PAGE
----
If you're interested in buying a car, you've probably considered taking out an auto loan, but conventional wisdom says that you should be careful about shopping for the best loan because too many credit checks can hurt your credit. Is there any truth to this? Here's our take.

Why Would Shopping for a Loan Hurt Your Credit Score?

If you've never financed a car, you're probably wondering why shopping for a loan would hurt your credit.

Too many banks or lending institutions checking your credit history can give the impression that you're trying to take out multiple loans, which can raise questions about your standing. Your misinterpreted attempt to find a good loan can lower your credit score, ultimately proving detrimental to your interest rate or preventing you from borrowing money altogether. Although this is true, it's important to consider how much of an impact loan shopping can actually have on your credit and the number of banks you'd have to visit before that impact became truly devastating. Is loan shopping ultimately worthwhile?

Worth Shopping

Unless you visit dozens of banks while searching for a loan, we firmly believe that a slight dip in your credit score is very much worth the potential benefit of shopping around for the best possible interest rate. Although your credit score may take a hit, you could save hundreds (or even thousands) of dollars long-term.

While many shoppers are afraid of the impact that shopping for a loan will have on their credit scores, the reality is that the effect is minimal. Several banks can run your credit with very little change to your score, and sometimes there won't be any change at all. In fact, we think that the average loan shopper might see a 2- to 5-point drop in his or her credit score when searching for a loan -- a small figure, especially if it means the difference between getting a high interest rate from one bank and a great low rate from another.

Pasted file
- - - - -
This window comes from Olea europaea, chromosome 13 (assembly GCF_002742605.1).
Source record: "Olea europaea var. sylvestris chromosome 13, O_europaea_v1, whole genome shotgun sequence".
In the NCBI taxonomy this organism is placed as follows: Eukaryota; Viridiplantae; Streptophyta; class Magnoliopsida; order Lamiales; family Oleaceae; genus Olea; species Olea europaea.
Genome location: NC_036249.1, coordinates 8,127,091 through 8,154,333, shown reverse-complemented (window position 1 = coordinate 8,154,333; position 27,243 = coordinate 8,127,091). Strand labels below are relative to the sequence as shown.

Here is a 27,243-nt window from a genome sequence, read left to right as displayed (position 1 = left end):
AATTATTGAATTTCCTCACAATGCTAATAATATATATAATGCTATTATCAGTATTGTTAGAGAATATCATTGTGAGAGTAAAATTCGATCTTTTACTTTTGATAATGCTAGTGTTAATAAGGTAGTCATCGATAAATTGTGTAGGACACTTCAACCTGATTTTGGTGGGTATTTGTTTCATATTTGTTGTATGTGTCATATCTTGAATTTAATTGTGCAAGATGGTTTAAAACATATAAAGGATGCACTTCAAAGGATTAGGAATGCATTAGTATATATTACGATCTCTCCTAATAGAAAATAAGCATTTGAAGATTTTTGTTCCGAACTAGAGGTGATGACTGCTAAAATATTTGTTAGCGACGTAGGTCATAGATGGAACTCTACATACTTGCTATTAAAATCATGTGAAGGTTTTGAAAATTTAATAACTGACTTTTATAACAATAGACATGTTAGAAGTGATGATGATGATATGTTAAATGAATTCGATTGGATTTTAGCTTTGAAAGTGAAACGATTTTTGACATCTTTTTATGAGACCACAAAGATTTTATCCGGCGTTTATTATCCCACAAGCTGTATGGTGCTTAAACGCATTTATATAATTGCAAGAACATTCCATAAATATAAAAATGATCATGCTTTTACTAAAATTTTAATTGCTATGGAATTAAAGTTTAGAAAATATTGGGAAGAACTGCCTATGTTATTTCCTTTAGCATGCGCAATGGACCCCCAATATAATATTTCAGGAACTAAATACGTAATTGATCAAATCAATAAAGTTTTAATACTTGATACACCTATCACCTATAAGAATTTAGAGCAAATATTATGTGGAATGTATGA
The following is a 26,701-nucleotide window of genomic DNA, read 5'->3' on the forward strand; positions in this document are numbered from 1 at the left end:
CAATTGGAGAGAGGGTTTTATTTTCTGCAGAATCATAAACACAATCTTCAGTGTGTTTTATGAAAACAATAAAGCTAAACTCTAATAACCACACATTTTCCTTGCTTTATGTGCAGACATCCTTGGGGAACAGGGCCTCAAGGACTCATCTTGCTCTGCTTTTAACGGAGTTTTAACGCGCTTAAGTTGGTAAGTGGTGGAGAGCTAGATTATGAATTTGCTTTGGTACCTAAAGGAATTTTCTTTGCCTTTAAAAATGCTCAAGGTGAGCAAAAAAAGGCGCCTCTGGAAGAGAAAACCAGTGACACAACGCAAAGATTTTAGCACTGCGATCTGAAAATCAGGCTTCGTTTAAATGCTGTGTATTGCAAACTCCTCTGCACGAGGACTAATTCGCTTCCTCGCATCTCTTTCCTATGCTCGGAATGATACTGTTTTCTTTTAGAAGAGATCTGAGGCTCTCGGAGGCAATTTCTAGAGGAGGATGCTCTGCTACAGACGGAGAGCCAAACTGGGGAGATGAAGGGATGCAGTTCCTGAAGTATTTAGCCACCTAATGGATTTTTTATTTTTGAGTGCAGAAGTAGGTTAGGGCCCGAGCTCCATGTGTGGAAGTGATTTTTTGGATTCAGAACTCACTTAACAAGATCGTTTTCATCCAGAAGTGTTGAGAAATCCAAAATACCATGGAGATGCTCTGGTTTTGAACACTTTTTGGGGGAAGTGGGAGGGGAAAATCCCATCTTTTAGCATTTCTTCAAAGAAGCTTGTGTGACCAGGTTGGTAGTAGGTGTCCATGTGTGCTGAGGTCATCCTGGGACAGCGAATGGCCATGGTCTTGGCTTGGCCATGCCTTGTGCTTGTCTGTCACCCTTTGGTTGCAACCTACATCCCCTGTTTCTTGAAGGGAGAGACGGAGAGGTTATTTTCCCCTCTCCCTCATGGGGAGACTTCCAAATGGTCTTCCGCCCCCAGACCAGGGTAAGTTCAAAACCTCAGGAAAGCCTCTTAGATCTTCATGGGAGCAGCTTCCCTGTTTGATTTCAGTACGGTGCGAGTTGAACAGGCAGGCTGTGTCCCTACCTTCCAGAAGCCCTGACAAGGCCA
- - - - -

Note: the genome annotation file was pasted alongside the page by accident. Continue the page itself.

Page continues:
Our Take: Don't Worry

Because the impact on your credit score from loan shopping will likely be minimal, we don't think you should worry about this issue when buying a car. We suggest that you don't take the first financing offer you get, unless it's really excellent; there are likely other banks that will offer something better in order to compete for your business.

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Doug DeMuro has a wide range of automotive industry experience, from work at a Ferrari dealership to a manager for Porsche North America. A lifelong car enthusiast, Doug's eclectic vehicle purchases include a Porsche 911 Turbo, an E63 AMG wagon, an old Range Rover and a Mercedes Benz G-wagen.

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